The TerrorThe Terror'' (1928 film)1928
The Terror is a 1928 early American, pre-Code, horror film written by Harvey Gates and directed by Roy Del Ruth, based on the play of the same name by Edgar Wallace. It was the second "all-talking" motion picture released by Warner Bros. (The first was Lights of New York). The film was also the first all-talking horror film, made using the Vitaphone sound-on-disc system. "The Terror", a killer whose identity is unknown, occupies an English country house that has been converted into an inn. Guests, including the spiritualist Mrs. Elvery and detective Ferdinand Fane, are frightened by strange noises and mysterious organ music.
The Wolf ManThe WolfmanWolf Man
Some latter-day critics prefer Henry Hull's earlier werewolf to Chaney's, which was described in Carlos Clarens's book An Illustrated History of the Horror FIlm as "... looking like a hirsute Cossack." The Wolf Man is one of three top-tier Universal Studios monsters without a direct literary source. The others are The Mummy and the Creature from the Black Lagoon. In the 1970s, novelizations of the original films were issued as paperback originals as part of a series written by "Carl Dreadstone," a pseudonym for British horror writer Ramsey Campbell.
CrawfordLucille LeSueuractress of the same name
Crawford continued to act in film and television throughout the 1950s and 1960s; she achieved box office success with the highly successful horror film Whatever Happened to Baby Jane? (1962), in which she starred alongside her long-time rival Bette Davis. In 1955, Crawford became involved with the Pepsi-Cola Company through her marriage to company Chairman and Chief Executive Officer Alfred Steele. In 1970, she retired from the screen, and following a public appearance in 1974 withdrew from public life, becoming increasingly reclusive until her death in 1977. Crawford married four times. Her first three marriages ended in divorce; the last ended with the death of husband Alfred Steele.
The site's consensus states: "Relying more on mood and atmosphere than the thrills typical of modern horror fare, Universal's The Mummy sets a masterful template for mummy-themed films to follow." Unlike other Universal Monsters films, The Mummy had no official sequels, but rather was reimagined in The Mummy's Hand (1940) and its sequels, The Mummy's Tomb (1942), The Mummy's Ghost (1944), The Mummy's Curse (1944), and the studios' comedy-horror crossover movie Abbott and Costello Meet the Mummy (1955). These films focus on the titular character named Kharis (Klaris in the Abbott and Costello film).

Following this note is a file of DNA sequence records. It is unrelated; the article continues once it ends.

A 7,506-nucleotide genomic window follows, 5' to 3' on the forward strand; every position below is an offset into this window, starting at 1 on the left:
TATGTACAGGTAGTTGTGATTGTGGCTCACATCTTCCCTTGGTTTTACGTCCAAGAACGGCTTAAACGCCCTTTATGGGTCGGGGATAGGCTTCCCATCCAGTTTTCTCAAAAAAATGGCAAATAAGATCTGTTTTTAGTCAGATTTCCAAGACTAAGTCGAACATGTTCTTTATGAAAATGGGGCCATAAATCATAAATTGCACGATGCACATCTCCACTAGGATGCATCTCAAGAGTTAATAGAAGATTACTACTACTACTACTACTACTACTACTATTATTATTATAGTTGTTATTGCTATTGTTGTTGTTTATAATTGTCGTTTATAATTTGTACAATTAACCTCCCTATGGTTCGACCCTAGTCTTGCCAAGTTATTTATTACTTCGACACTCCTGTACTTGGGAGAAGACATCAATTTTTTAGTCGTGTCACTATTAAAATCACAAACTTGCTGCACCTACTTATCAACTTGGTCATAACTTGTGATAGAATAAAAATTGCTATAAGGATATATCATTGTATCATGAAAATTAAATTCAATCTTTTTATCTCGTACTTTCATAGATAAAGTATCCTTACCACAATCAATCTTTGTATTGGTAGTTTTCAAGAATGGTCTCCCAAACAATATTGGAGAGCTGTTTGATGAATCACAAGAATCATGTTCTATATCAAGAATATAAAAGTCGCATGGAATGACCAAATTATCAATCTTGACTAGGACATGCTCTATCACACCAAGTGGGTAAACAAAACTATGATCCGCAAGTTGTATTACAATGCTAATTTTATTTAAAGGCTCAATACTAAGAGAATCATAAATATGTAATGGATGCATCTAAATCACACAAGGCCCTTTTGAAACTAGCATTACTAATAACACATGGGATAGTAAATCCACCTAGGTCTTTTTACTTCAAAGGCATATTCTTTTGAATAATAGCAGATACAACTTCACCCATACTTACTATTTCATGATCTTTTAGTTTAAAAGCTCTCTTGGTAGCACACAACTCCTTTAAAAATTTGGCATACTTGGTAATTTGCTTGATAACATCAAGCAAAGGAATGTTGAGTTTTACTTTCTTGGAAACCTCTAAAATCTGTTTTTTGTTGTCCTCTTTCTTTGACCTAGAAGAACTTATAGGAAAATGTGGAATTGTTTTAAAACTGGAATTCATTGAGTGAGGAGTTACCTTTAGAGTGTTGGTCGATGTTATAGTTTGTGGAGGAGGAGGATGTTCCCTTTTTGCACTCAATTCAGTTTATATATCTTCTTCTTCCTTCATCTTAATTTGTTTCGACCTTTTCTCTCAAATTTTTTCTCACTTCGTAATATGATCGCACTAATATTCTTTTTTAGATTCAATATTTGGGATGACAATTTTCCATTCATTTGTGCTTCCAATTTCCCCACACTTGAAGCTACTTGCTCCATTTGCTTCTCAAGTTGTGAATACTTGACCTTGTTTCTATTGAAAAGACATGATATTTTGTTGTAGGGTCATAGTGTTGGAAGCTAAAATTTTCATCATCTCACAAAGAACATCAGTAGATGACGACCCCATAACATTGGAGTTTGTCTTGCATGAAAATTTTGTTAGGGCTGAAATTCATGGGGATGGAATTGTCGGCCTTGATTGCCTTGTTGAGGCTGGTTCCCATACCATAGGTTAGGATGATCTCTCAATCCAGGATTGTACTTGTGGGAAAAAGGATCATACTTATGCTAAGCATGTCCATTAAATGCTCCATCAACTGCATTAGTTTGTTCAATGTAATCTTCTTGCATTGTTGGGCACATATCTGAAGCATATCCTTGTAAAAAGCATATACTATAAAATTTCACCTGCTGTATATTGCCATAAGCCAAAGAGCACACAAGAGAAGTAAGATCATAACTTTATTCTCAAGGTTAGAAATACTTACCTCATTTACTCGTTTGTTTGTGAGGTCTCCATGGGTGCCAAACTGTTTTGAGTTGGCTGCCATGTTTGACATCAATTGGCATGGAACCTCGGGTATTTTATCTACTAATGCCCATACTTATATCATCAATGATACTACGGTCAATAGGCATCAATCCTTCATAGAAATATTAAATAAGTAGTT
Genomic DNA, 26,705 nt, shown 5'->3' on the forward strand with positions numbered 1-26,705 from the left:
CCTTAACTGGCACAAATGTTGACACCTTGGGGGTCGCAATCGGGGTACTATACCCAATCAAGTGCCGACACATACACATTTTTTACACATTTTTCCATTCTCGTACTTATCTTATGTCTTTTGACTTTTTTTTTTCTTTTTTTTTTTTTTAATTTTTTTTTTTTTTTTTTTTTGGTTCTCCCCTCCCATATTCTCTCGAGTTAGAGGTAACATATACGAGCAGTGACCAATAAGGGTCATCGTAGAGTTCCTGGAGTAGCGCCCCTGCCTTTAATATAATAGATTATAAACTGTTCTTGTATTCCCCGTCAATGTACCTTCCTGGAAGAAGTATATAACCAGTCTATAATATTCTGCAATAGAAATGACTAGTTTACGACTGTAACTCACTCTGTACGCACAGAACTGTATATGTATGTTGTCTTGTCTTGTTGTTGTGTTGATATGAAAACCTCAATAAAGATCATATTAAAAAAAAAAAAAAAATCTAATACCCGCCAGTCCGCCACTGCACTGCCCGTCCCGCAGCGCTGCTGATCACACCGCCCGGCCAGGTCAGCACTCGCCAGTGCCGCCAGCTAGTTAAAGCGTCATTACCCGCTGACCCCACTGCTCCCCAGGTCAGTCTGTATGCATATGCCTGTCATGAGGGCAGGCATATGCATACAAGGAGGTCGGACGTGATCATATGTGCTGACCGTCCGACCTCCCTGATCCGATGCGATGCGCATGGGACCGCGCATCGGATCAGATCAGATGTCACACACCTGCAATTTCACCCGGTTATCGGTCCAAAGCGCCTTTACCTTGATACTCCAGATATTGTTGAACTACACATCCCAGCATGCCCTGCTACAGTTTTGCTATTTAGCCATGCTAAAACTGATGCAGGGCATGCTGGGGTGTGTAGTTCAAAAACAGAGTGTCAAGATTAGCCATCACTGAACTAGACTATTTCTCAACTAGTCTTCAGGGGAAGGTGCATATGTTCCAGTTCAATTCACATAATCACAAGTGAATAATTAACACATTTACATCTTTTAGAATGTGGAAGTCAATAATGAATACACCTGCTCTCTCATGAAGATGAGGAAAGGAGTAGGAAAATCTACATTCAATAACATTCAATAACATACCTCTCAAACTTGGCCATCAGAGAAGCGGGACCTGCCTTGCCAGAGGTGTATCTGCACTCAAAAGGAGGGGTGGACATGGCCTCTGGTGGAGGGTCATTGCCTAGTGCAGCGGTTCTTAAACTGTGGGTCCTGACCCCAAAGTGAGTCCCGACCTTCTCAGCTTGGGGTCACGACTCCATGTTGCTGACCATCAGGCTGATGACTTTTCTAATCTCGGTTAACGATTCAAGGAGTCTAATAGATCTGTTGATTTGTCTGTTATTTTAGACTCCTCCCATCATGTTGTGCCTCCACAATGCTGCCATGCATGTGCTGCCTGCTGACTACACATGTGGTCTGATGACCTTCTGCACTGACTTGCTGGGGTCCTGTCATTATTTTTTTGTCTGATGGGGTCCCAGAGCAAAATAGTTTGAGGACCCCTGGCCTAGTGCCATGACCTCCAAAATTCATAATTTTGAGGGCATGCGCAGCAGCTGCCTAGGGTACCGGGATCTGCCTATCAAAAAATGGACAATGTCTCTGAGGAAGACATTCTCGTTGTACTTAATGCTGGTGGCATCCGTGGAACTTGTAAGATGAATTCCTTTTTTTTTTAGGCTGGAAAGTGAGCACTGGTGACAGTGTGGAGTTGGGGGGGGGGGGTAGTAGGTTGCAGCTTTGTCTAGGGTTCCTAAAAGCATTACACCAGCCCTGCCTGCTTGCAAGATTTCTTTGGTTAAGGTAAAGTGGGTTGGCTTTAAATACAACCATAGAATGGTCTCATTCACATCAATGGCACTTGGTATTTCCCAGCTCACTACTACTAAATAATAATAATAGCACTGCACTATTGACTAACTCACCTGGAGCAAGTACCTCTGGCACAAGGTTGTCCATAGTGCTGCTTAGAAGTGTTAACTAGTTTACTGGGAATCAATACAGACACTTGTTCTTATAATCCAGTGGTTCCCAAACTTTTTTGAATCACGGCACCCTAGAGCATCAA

The Man Who Laughs1928 film1928 silent adaptation
The film is known for the grim carnival freak-like grin on the character Gwynplaine's face, which often leads it to be classified as a horror film. Film critic Roger Ebert stated, "The Man Who Laughs is a melodrama, at times even a swashbuckler, but so steeped in Expressionist gloom that it plays like a horror film." The Man Who Laughs is a Romantic melodrama, similar to films such as The Hunchback of Notre Dame (1923). The film was one of the early Universal Pictures productions that made the transition from silent films to sound films, using the Movietone sound system introduced by William Fox.
Béla LugosiLugosiB. Lugosi
Lugosi addressed his plea to be cast in non-horror roles directly to casting directors through his listing in the 1937 Players Directory, published by the Academy of Motion Picture Arts and Sciences, in which he (or his agent) calls the idea that he is only fit for horror films "an error." A number of factors began to work against Lugosi's career in the mid-1930s. Universal changed management in 1936, and because of a British ban on horror films, dropped them from their production schedule; Lugosi found himself consigned to Universal's non-horror B-film unit, at times in small roles where he was obviously used for "name value" only.
The Unknown1927The Unknown'' (1927 film)
The Unknown is a 1927 American silent horror film directed by Tod Browning and starring Lon Chaney as carnival knife thrower Alonzo the Armless and Joan Crawford as the scantily clad carnival girl he hopes to marry. Chaney did collaborative scenes with real-life armless double Paul Desmuke (sometimes credited as Peter Dismuki), whose legs and feet were used to manipulate objects such as knives and cigarettes in frame with Chaney's upper body and face. Alonzo the Armless is a circus freak who uses his feet to toss knives and fire a rifle at his partner, Nanon. However, he is an impostor and fugitive.
The Magician1926film of the same name
However, it has been pointed out that "along with the Tod Browning-Lon Chaney collaborations, The Magician was one of the few serious American horror movies in a time of spoofs." Paul Wegener's Magician co-workers found him difficult to work with, who had his own make-up artist "whom he screamed at on the slightest provocation. Michael Powell was not impressed with Wegener's acting, saying his "one expression to indicate magical powers was to open his huge eyes even wider, until he looked about as frightened as a bullfrog."